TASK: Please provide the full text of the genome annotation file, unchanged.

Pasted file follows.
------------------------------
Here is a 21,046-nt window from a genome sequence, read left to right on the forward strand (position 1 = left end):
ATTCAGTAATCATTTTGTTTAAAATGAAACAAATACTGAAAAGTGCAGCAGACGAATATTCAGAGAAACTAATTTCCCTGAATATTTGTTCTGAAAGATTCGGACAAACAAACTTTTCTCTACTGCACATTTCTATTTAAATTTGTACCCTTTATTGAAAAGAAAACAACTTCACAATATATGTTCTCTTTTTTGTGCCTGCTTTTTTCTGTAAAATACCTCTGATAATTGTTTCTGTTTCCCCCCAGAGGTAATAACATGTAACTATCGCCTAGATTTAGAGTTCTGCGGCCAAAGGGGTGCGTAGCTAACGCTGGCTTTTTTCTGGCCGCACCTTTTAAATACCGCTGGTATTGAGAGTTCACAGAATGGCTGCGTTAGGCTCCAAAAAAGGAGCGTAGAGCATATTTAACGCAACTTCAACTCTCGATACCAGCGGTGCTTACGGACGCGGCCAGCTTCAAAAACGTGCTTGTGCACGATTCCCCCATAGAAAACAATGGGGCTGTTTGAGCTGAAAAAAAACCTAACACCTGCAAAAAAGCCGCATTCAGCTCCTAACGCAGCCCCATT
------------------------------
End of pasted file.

Here is a 21,046-nt window from a genome sequence, read left to right on the forward strand (position 1 = left end):
ATTCAGTAATCATTTTGTTTAAAATGAAACAAATACTGAAAAGTGCAGCAGACGAATATTCAGAGAAACTAATTTCCCTGAATATTTGTTCTGAAAGATTCGGACAAACAAACTTTTCTCTACTGCACATTTCTATTTAAATTTGTACCCTTTATTGAAAAGAAAACAACTTCACAATATATGTTCTCTTTTTTGTGCCTGCTTTTTTCTGTAAAATACCTCTGATAATTGTTTCTGTTTCCCCCCAGAGGTAATAACATGTAACTATCGCCTAGATTTAGAGTTCTGCGGCCAAAGGGGTGCGTAGCTAACGCTGGCTTTTTTCTGGCCGCACCTTTTAAATACCGCTGGTATTGAGAGTTCACAGAATGGCTGCGTTAGGCTCCAAAAAAGGAGCGTAGAGCATATTTAACGCAACTTCAACTCTCGATACCAGCGGTGCTTACGGACGCGGCCAGCTTCAAAAACGTGCTTGTGCACGATTCCCCCATAGAAAACAATGGGGCTGTTTGAGCTGAAAAAAAACCTAACACCTGCAAAAAAGCCGCATTCAGCTCCTAACGCAGCCCCATT